Here’s a Spotify playlist and a YouTube comparison – listen for yourself.
Here are the facts:
- Blurred Lines is 120 beats per minute.
- Got To Give It Up is 122 beats per minute.
- Both songs feature a syncopated cowbell part and an electric piano (Gaye’s bassline is actually played on a 1976 RMI harmonic synthesiser).
- The vocal melodies and lyrics of the songs are very obviously different from one another.
- The songs have different chord patterns from each other.
- The recordings are in different keys; ‘Blurred Lines’ is in G; ‘Got To Give It Up’ is in A.
The two basslines are transcribed below. I’ve transposed ‘Blurred Lines’ into the same key as ‘Got To Give It Up’ here for ease of comparison, and notated them in A minor (no sharps or flats) partly for simplicity and partly because both basslines are built on notes of the home key’s minor pentatonic scale. This ‘normalisation’ is intended to highlight any similarities that might otherwise be disguised by transcribing ‘Blurred Lines’ in the original key – that is, I’m giving Gaye’s side the best possible chance of proving their assertion that the bassline has been copied.
When compared note for note like this, the dissimilarity is obvious. These basslines use different notes, rhythms and phrasing from each other. They’re even taken from different musical scales. Thicke’s bass notes are all taken from the mixolydian mode; the Gaye bassline is based around the pentatonic minor scale.
Now let’s look at that cowbell. Gaye uses the following cowbell riff, which plays pretty consistently through the track.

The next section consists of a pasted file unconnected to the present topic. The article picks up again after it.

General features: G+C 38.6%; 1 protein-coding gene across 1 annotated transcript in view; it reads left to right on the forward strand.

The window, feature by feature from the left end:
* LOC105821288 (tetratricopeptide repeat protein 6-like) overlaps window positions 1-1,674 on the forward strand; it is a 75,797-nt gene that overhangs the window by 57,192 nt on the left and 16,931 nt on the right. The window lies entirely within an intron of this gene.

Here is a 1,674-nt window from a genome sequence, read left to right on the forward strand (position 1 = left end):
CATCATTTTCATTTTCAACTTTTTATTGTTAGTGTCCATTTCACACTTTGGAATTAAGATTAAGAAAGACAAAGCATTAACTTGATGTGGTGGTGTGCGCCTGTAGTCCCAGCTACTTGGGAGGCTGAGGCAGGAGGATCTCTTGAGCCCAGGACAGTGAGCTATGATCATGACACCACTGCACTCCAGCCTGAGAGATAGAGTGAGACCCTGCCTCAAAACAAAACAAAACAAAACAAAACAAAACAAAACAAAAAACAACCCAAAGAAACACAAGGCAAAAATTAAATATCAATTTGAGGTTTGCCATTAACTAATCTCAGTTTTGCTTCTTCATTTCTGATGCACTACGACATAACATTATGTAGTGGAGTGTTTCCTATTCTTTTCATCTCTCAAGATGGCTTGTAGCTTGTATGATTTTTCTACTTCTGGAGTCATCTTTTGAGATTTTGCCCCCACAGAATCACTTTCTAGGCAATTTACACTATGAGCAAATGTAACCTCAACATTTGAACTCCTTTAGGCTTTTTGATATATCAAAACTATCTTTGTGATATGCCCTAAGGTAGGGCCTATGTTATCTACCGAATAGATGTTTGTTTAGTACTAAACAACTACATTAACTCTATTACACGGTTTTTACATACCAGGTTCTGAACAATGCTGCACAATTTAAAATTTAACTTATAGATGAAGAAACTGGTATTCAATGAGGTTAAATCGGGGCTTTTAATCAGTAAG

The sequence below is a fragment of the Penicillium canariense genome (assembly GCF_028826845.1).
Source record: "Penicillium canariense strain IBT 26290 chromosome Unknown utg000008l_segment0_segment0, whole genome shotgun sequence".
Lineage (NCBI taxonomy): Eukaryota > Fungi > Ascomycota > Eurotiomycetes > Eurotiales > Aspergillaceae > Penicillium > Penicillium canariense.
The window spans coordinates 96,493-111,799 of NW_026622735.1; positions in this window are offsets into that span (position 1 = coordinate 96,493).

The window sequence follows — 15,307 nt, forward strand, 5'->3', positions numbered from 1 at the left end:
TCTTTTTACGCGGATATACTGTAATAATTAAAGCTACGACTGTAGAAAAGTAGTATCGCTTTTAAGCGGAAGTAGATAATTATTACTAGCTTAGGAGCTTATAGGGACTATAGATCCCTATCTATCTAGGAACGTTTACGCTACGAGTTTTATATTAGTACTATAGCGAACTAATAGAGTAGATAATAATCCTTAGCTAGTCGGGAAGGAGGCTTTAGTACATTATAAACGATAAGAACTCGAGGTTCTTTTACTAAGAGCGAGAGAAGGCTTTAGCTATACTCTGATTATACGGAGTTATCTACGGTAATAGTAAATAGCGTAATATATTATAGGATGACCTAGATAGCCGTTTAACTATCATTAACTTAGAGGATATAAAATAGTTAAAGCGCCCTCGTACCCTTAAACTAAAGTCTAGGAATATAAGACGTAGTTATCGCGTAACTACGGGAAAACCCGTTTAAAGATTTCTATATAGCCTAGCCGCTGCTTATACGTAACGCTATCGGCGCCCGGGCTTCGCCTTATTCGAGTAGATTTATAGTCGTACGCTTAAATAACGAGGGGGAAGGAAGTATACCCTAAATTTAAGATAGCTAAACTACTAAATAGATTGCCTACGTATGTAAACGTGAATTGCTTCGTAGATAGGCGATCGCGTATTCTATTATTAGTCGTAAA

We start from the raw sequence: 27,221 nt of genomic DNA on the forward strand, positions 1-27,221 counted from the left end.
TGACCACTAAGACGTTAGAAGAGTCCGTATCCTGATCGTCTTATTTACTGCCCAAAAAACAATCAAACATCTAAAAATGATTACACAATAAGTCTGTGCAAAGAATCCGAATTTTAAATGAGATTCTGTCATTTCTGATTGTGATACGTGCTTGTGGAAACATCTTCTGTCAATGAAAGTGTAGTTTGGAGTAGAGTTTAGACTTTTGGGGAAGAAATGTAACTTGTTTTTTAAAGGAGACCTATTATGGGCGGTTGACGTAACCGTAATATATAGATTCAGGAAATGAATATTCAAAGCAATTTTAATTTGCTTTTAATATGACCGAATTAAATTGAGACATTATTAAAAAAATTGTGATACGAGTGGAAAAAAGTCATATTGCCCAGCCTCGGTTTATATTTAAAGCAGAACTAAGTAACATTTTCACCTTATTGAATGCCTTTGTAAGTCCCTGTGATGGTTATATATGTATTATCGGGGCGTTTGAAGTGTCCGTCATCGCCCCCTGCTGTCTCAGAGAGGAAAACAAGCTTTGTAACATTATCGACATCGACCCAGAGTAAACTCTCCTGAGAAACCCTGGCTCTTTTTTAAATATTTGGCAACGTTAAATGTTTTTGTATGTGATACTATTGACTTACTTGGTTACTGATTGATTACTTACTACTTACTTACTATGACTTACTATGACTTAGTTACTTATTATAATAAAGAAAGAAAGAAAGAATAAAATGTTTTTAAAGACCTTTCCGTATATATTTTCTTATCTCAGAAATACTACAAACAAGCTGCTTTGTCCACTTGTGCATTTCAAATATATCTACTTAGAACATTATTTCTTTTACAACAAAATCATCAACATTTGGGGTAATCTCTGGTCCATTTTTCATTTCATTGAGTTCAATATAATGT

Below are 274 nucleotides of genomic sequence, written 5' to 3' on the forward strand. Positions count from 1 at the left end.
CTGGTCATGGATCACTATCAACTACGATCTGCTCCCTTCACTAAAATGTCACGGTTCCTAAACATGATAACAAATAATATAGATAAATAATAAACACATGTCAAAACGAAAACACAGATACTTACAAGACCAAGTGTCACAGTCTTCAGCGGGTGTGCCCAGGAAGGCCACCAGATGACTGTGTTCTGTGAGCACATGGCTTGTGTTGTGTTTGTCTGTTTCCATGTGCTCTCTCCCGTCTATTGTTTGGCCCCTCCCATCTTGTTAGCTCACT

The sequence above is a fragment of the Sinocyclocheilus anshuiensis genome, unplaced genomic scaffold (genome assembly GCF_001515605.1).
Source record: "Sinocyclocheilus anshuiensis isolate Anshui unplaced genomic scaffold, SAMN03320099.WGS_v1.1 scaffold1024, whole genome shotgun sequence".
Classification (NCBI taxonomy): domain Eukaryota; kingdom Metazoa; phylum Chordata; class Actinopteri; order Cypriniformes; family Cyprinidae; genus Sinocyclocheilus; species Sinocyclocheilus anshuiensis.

Thicke’s song has more cowbell. I’ve notated both parts below. The upper one (panned right in the mix) plays a specific pattern, with a different rhythm from the Gaye song; the lower one (panned left) plays an off-beat, like a reggae ‘skank guitar’ groove. The lower one drops in and out periodically during the track.
Thicke’s cowbells (actually a cowbell and another percussion instrument that sounds to me more like an electronic clave) syncopate on the 16th notes (a semiquaver groove); Gaye’s song is very clearly an 8 groove. The only similarity is that each riff plays the first three 8th notes (quavers) of the bar.
So, those are the facts, at least regarding compositional note choices. Now let’s get back to the first accusation in the press release:
Thicke and company not only [copied] Gaye’s distinct bass line…
If this is true, and Thicke’s team actually ‘copied the bass line’, then they changed most of the pitches, moved lots of notes around, and deleted some notes. Or put another way, they wrote an original bassline.
[Thicke has copied] the defining funk of the cowbell accents.
What exactly is ‘the defining funk’? Most of the accents in ‘Blurred Lines’ do not appear on the same beats of the bar as in the Gaye song, which by any reasonable rhythmic definition makes them different accents. Or put another way, they are an original compositional idea.